“Mid-Twentieth Century Blues” from “Signals from Mars”

Excerpts from the book, 

Final Exam Jihad.  An Opportunity for Loneliness

Signals from Mars is a blog where I write about controversial issues.  Final Exam Jihad is a heartfelt attempt to explain what it was like to work as a female professor in the male professions of Religious Studies and Biblical Studies.  I was always breaking down doors, crawling around them, negotiating a key, wedging them open, tunneling under them, painting them, or sitting in the dark waiting for them to open.  Sometimes there was no door to open and I fell down the well!

Someone said after reading the above book,  “You would never believe that these things happened to someone.”  Or, as another person exclaimed, “She is exactly right.  This is the way it is.”  For the next few months in this blog, I will publish excerpts from Final Exam Jihad, a book published in 2017.

My jobs were dynamic.  I loved curriculum development, marketing the major and minor, taking students around the world, creating edgy classes like “Elvis Memphis Messiah,” and inviting guest speakers to lead us to the promised land of their religions.  Every moment was fraught with controversy.  Every moment required a encyclopedic imagination.  Every moment required full throttle energy.  I chose it.  I did it. And I am so happy that I survived until retirement.

The Excerpts

Each time I release an excerpt, I will email you.  If you would prefer not receiving this blog, please notify me.  My blog http://www.motoringwithmarla.com is fun and exciting and full of wonderment.  The trails are stocked full of adventure.  Final Exam Jihad will challenge you to see through the idealistic rhetoric of higher education to its often shady corps.  Even to this day, as much as I believe in education as a path to happiness and economic security, I am stunned by my own experiences and the types of peoples that surrounded me.  The #MeToo! movement could never unearth all the the abuse and cultural bias toward females in our country.  So here goes!

Introduction

 “Life isn’t about waiting for the storm to pass. It’s about learning to dance in the rain.”  Vivian Greene1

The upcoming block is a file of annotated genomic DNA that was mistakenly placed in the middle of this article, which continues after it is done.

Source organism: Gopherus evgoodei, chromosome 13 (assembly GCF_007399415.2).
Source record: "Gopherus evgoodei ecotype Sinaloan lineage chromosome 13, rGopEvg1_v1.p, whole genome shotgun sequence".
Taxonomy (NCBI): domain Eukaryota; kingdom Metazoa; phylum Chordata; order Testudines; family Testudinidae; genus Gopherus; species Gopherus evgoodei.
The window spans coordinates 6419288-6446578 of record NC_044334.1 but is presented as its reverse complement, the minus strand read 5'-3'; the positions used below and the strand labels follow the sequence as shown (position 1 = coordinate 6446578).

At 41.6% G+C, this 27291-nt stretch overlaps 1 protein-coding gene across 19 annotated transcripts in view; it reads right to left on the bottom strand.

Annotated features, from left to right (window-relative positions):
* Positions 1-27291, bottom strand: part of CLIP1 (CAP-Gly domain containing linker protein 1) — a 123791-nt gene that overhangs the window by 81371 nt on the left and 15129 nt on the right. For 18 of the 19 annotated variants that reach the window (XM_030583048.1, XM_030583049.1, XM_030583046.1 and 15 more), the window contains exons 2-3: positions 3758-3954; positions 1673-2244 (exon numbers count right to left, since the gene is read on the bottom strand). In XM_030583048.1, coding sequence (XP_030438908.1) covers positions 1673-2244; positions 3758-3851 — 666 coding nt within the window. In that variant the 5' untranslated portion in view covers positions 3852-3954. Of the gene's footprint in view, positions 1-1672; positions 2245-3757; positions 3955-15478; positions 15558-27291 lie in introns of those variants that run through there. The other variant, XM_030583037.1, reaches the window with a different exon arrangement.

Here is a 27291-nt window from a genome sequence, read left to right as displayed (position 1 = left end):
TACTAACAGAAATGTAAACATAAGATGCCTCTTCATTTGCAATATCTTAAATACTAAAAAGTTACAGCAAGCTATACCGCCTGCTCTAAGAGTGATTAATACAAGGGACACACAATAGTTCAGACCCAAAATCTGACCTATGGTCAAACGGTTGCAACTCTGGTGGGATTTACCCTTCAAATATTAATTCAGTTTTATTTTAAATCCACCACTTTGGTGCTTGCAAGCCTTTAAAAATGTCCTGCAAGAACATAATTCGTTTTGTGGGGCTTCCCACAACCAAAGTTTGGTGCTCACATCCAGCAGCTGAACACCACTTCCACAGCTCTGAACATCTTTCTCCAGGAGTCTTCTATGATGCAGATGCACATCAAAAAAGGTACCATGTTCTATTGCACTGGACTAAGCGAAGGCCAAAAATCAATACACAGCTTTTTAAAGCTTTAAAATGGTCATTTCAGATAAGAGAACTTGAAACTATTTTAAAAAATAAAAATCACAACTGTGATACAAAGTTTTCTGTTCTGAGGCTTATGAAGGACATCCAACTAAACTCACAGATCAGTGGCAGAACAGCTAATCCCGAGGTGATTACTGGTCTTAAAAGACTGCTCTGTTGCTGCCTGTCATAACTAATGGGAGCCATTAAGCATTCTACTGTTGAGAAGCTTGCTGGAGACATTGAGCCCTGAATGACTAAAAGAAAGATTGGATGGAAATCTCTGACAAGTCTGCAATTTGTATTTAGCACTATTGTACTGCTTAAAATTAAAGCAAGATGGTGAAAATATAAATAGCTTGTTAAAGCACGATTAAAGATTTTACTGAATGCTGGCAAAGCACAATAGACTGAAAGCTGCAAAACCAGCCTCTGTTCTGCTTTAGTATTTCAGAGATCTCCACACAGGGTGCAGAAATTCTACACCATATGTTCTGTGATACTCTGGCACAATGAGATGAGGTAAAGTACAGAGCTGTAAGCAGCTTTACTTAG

The mid-twentieth century was not kind to females seeking to enter graduate schools with Ph.D. degrees in Religious Studies.  (Mine was in Biblical Languages and Literatures.)  Federal civil rights laws gave women a chance at entering some of those graduate schools but it did not guarantee that they would graduate.  If the divine was a male then surely only a man could represent the divine or even discuss the divine.

Women had no place in that hierarchy.  In fact, the only other female in my graduate program told me that she thought that females were not created in the image of the divine.  They are tainted and should never assume a leadership position in a religious organization. Why was she in graduate school?

In the 1970’s I was the first (or second female?) to be admitted into a Ph.D. program in the historically all-male school where I studied.  I was the first female to teach at a small college in Wisconsin and the second female (first lay woman) in a religious school in Ohio.  Ironically I was the first woman to teach Religious Studies at a women’s college in the South and another religious school in the North. In my final job, I created a program in Religious Studies where there had not been one for more than a hundred and fifty  years.

Other jobs in the fields of religion were equally challenging for females, except for missionaries.  It seemed as if religious organizations did not mind sending women to underdeveloped and under-supported countries.  The hoops that women had to jump through in the twentieth century are evidenced in the titles of books that were published during this time period. Women were changing traditional ideas about religions.

Consider:

Lethal Love. Feminist Literary Readings of Biblical Love Stories

Sexism and the War System

Changing of the Gods

After Patriarchy.  Feminist Transformations of World Religions

Her Story.  Women In Christian Tradition

A Lesser Life

You Just Don’t Understand

Sexism and God-Talk

And there were hundreds and hundreds of other books published as women broke down the doors to the graduate schools and helped us to think differently about the male interpretation and domination of the Bible and world religions.